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May 10, 2017 11:55 AM, EDT

Autonomous Containership to Make Debut in 2020

Yara

Norwegian fertilizer company Yara plans to partner with manufacturer Kongsberg to build an autonomous ship to reroute ist cargo from roads to the water.

Expected to be ready next year, the zero-emissions battery-powered ship will be manually controlled initially and ready for autonomous operations by 2020.

Yara expects to reduce truck trips by 40,000 a year by rerouting its cargo to the sea.

"Every day, more than 100 diesel truck journeys are needed to transport products from Yara's Porsgrunn plant to ports in Brevik and Larvik, where we ship products to customers around the world. With this new autonomous battery-driven container vessel, we move transport from road to sea and thereby reduce noise and dust emissions, improve the safety of local roads and reduce NOx and CO2 emissions," Svein Tore Holsether, CEO of Yara, said in a statement.

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Kongsberg will develop and deliver the key technologies on the ship, named the Yara Birkeland, including the sensors and integration required for remote and autonomous operations, in addition to the electric drive, battery and propulsion control systems, according to the company.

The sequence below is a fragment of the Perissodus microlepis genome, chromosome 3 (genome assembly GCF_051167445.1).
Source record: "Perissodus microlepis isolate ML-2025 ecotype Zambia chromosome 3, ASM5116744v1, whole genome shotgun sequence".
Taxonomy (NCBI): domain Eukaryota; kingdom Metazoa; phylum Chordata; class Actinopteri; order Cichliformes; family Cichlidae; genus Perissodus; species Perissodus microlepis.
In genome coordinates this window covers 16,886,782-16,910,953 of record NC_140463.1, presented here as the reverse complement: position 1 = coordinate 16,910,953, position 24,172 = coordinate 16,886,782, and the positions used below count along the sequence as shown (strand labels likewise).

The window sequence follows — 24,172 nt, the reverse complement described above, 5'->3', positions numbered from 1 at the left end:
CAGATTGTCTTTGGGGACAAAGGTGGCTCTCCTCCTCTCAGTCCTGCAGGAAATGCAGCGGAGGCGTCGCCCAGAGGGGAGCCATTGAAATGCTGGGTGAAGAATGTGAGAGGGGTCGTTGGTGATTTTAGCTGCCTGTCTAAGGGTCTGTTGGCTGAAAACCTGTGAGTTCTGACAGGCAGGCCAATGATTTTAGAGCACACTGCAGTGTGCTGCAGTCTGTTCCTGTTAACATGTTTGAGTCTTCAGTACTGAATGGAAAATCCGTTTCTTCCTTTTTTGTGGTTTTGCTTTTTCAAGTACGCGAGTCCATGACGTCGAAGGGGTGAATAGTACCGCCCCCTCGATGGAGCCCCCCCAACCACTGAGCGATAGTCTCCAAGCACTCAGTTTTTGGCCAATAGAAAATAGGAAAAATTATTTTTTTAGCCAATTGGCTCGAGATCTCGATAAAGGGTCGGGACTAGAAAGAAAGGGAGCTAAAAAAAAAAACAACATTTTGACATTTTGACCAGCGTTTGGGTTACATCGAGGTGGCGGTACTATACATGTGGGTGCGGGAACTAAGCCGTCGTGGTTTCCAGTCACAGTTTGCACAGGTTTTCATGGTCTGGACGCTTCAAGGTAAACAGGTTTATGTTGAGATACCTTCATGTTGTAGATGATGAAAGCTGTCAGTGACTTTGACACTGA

"By moving container transport from land to sea, Yara Birkeland is the start of a major contribution to fulfilling national and international environmental impact goals. The new concept is also a giant step forward toward increased seaborne transportation in general," Geir Håøy, CEO of Kongsberg, said in a statement.

"Developing systems for autonomous operations is a major opening and natural step for Kongsberg, considering our decades of expertise in the development and integration of advanced sensors, control and communication systems for all areas of ship operations. Yara Birkeland will set the benchmark for the application of innovative maritime technology for more efficient and environmentally friendly shipping,"  Håøy said.

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The ship is named after Yara’s founder, the famous scientist and innovator Kristian Birkeland, who was nominated for the Nobel Prize seven times.

Rolls-Royce recently said it will establish a research and development center for autonomous shipping and increasing digitalization in the marine industry.

The manufacturer said it partnered with Tekes, the Finnish funding agency for innovation, to start the research facility in Turku, Finland.

The facility will focus on the development of land-based control centers and the use of artificial intelligence in future remote and autonomous shipping operations, according to Rolls-Royce.